LCDstring(2,0,"...",NORMAL);

    // GSM UART1: Set PB0 and PB1 as UART1, configure for 115200, 
    // 8-N-1 operation, enable interrupts
    ROM_GPIOPinConfigure(GPIO_PB0_U1RX);
    ROM_GPIOPinConfigure(GPIO_PB1_U1TX);
    ROM_GPIOPinTypeUART(GPIO_PORTB_BASE, GPIO_PIN_0 | GPIO_PIN_1);
    UART1StdioConfig(1, 115200, 16000000);
    ROM_IntEnable(INT_UART1);
    ROM_UARTIntEnable(UART1_BASE, UART_INT_RX | UART_INT_RT);  

    /// GSM TEST AREA
    if (testGSM)
    {
        // See if the GSM module is on: try three times to power up
        GSMcheckPower(3);

        // Request and print the IMEI (s/n) of the SIM module (used as board s/n)
        GSMgetIMEI();
        LCDstring(2,0,IMEI,NORMAL);
        LCDstring(3,0,"...",NORMAL);

        // Request SIM card status
        GSMgetSIMstatus();

        // Get the time. Use a loop here since the time doesn't always come 
        // through on the first try after powering up. Make ctr1 attempts.
        ctr1 = 10;
        YY = 2000;
        while (YY == 2000 && ctr1 > 0)
        {
            // Turn off the LED to indicate what's going on
            GPIOPinWrite(GPIO_PORTF_BASE, BL_LED, 0);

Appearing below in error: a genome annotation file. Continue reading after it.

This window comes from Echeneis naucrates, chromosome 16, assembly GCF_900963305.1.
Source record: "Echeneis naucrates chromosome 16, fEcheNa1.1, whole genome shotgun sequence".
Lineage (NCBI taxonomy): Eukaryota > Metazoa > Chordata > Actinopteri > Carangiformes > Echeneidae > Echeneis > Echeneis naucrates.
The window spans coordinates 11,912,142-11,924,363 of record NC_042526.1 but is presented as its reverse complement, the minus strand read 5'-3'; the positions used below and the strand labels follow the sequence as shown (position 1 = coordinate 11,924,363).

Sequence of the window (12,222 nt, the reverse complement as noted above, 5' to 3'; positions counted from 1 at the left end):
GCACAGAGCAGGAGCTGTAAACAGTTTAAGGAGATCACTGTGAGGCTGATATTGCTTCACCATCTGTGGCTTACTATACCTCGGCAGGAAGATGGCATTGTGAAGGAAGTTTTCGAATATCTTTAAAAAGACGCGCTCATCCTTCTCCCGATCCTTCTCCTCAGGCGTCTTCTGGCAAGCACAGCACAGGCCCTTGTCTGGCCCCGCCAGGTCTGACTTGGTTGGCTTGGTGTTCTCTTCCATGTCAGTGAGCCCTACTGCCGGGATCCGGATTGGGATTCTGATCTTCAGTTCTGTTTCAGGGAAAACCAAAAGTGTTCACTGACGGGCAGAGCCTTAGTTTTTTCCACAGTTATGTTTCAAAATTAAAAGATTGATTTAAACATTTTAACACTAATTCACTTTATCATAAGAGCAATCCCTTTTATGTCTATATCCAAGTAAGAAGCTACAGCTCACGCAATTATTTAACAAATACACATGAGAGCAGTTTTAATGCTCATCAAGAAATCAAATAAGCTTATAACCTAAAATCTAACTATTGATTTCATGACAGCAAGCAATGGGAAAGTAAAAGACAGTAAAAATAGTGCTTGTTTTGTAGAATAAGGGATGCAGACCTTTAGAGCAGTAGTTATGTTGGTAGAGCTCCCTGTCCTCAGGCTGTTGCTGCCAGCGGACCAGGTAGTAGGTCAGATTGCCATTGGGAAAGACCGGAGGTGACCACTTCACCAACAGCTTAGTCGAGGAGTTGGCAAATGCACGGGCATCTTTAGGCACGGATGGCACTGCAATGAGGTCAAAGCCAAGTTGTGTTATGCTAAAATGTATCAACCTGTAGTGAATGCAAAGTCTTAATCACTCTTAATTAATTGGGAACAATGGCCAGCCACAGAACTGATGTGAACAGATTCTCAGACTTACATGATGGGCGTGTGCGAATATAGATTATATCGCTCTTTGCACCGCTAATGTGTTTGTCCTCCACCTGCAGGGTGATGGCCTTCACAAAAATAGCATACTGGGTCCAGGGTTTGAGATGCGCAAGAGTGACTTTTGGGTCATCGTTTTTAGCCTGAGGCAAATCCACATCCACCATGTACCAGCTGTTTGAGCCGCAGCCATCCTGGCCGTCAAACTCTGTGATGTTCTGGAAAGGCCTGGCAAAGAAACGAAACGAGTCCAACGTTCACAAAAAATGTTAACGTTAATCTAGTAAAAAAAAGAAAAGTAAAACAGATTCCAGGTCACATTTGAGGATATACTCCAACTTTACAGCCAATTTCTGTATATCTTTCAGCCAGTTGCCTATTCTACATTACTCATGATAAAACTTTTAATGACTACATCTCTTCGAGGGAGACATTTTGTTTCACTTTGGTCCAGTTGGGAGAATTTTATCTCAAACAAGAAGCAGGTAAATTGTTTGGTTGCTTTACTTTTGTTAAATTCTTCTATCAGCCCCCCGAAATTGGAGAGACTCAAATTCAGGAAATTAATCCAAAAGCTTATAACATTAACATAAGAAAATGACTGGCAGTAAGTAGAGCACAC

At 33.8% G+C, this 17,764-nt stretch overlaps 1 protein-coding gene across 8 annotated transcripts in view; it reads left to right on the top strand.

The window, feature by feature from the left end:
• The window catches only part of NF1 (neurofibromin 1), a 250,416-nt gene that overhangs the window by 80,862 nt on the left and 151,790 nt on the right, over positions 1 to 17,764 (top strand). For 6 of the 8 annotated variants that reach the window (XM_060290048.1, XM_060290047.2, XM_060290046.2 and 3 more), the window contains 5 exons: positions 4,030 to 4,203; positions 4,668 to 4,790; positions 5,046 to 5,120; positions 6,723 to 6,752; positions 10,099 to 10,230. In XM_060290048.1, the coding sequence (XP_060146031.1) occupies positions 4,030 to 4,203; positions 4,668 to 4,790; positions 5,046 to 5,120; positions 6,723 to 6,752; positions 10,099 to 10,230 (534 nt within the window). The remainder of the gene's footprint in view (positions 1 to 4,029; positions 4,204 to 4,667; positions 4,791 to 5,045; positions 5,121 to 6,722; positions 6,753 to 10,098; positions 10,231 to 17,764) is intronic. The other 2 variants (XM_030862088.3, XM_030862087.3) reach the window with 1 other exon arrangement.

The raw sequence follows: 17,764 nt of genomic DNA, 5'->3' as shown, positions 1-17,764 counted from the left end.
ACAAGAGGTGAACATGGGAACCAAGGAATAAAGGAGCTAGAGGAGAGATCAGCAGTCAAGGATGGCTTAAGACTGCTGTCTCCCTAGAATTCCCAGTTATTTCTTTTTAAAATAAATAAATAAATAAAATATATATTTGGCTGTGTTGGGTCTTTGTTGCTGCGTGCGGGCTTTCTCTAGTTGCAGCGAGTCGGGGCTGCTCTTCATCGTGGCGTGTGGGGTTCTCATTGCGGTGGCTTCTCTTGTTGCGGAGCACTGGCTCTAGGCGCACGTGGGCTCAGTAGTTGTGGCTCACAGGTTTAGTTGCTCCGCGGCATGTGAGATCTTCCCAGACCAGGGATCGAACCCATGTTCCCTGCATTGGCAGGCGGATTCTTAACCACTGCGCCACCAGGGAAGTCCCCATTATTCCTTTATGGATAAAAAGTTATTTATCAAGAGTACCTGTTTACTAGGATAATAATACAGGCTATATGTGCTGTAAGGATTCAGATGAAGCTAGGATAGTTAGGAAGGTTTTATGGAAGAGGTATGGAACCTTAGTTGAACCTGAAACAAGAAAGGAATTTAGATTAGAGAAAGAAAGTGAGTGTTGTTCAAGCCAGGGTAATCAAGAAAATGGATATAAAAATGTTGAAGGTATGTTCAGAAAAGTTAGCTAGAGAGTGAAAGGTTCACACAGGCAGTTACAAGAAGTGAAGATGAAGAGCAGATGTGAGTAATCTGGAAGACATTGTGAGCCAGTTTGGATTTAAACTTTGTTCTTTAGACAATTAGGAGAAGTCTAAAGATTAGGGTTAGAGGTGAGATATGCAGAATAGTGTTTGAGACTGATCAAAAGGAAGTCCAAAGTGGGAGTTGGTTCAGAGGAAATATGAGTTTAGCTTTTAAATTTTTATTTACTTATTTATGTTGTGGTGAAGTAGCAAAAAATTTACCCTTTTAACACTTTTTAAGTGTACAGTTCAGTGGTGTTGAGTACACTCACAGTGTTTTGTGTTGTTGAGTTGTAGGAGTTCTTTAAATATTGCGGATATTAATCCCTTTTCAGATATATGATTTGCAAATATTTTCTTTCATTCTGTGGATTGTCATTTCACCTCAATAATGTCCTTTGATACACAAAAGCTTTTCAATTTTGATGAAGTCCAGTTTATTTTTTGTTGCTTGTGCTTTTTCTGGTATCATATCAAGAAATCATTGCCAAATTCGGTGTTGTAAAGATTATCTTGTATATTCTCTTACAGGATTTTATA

// Check the time, decrement counter
            GSMcheckTime();
            ctr1--;

            // Wait a bit, turn the LED back on
            ROM_SysCtlDelay(ROM_SysCtlClockGet()/3);
            GPIOPinWrite(GPIO_PORTF_BASE, BL_LED, BL_LED);
        }

        // Print the on-time
        UART0printf("\n\r> On-time from GSM: %s",fullOnTime);
        LCDstring(3,0,fullOnTime,NORMAL);
        LCDstring(4,0,"...",NORMAL);

        // If SIM card is present, get the phone number and balance
        if ( SIMpresent ) 
        { 
            // Get number
            GSMgetNum(); 

            // Get balance
            GSMcheckBalance();
        }

        // Print phone number / SIM status to LCD
        LCDstring(4,0,SIMID,NORMAL);
    }

    /// ADC TEST AREA - start the ADC
    if (testADC){ ADCinit(); }

    // Notify the user what testing functions are active
    UART0printf("\n\r> ----------Testing function status:----------");
    if (testGSM) { UART0printf("\n\r> ENABLED : GSM power at boot"); }
    else {UART0printf("\n\r> DISABLED: GSM power at boot");}
    if (testEEPROM) { UART0printf("\n\r> ENABLED : Store/retrieve ontime from EEPROM"); }
    else {UART0printf("\n\r> DISABLED: Store/retrieve ontime from EEPROM");}
    if (testDelete) { UART0printf("\n\r> ENABLED : Delete messages during processing"); }
    else {UART0printf("\n\r> DISABLED: Delete messages during processing");}
    if (testNotify) { UART0printf("\n\r> ENABLED : Message controller at boot"); }
    else {UART0printf("\n\r> DISABLED: Message controller at boot");}
    if (testADC) { UART0printf("\n\r> ENABLED : Test ADC"); }
    else {UART0printf("\n\r> DISABLED: Test ADC");}
    UART0printf("\n\r> --------------------------------------------");

    // Initialize the SysTick interrupt to process buttons